Listen up! You should not feel guilty for taking a day off to rest and recover after an intense workout. Your body needs this time to strengthen and repair your strained muscles. According to the American Council of Exercise, recovery is about tissue regeneration and nutrient delivery. Both which make your body stronger.
Without rest and recovery, your body will slowly break down, leading to fatigue or even overtraining syndrome. Overtraining syndrome, or burnout, includes chronic muscle and joint pain, weight loss, fatigue, difficulty sleeping, and so on.
Remember rest is as important and vital a part of your exercise plan as comfortable sneakers. Keeping a workout journal can also help you avoid future issues. And it’s easy to start one. Takes notes of your mood, motivation, and energy, as this can alert you to any noticeable changes. If something changes, it may be time to reevaluate your workout plan (and take some extra “rest” days).
There are easy ways to recover.
It’s not that difficult to schedule time into your workout for recovery. It can be as simple as taking a nice cool-down walk after an intense workout. There are two different types of recovery – short-term and long-term – and both are needed in your workout routine.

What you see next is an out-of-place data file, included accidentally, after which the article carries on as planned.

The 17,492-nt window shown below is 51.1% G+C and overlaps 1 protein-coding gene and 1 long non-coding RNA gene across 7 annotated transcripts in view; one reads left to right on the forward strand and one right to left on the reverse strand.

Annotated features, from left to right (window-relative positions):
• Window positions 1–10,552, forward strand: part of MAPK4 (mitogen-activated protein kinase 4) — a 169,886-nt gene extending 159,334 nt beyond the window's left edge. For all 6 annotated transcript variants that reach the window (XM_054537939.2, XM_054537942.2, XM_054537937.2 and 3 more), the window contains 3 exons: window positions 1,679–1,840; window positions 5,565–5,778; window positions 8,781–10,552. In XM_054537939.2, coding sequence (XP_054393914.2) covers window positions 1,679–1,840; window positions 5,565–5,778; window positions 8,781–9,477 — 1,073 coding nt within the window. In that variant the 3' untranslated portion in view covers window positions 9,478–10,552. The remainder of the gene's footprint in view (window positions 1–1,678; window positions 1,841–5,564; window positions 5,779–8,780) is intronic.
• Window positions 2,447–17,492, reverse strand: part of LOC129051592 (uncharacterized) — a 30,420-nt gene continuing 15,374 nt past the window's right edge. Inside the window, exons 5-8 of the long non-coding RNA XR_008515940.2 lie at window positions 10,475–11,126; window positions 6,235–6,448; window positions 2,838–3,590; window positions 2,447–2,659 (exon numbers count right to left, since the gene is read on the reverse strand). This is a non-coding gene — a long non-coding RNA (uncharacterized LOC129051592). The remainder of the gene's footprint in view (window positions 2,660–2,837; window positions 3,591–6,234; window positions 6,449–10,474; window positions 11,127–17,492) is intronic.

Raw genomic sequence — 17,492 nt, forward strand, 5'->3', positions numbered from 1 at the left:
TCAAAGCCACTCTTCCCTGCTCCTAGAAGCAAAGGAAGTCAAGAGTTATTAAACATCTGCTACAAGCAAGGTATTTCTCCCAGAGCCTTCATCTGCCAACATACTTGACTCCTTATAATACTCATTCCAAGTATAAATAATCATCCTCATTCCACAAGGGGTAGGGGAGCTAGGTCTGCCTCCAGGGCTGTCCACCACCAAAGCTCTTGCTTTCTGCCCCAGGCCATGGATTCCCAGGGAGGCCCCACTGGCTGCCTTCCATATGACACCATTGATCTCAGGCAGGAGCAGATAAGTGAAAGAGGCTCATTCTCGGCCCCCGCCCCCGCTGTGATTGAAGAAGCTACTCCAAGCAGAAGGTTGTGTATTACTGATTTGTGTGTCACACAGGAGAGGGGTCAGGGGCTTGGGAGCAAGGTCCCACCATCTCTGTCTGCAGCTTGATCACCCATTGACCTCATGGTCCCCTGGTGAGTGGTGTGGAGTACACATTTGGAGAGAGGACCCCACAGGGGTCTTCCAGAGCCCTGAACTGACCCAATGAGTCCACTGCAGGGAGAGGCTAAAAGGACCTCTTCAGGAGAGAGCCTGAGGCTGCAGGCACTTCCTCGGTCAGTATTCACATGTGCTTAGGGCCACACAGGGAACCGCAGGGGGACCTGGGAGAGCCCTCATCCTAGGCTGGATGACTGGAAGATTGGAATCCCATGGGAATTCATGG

Short-term recovery happens immediately after a workout. It is the most common form of recovery and involves low-intensity exercises, or cool-down exercises, after an intense workout. This can include walking, jumping jacks, swimming, and even getting a massage. Long-term recovery includes periods of rest built into extended periods of training and allows for elite athletes to get the break they need after continuous activity.
Sleep is essential for our overall health, especially for our bodies and our brains. Adults need 7 to 8 hours of sleep per night to get the maximum benefits, which includes tissue repair and muscle growth.
Sleep affects everything – from our immune system and appetite to breathing, blood pressure, and cardiovascular health. The National Sleep Foundation says inadequate sleep can interfere with your body’s ability to recover after a workout, and getting a sufficient amount of sleep aids with muscle coordination. To reiterate: Sleep is important, especially when it comes to your recovery plan.
And lack of sleep can be a sign of something more serious, such as overtraining syndrome, or depression, diabetes, and other health problems.
Everyone has limits.
Your body can only handle so much before it breaks. And it will burn out if you push yourself too hard without any room for rest. It may cause you to have to take an even longer break because of serious injury or muscle damage. If you want to create the best workout routine for yourself and you don’t know where to start, consult with a personal trainer who has the knowledge and background in balancing exercises and recovery strategies.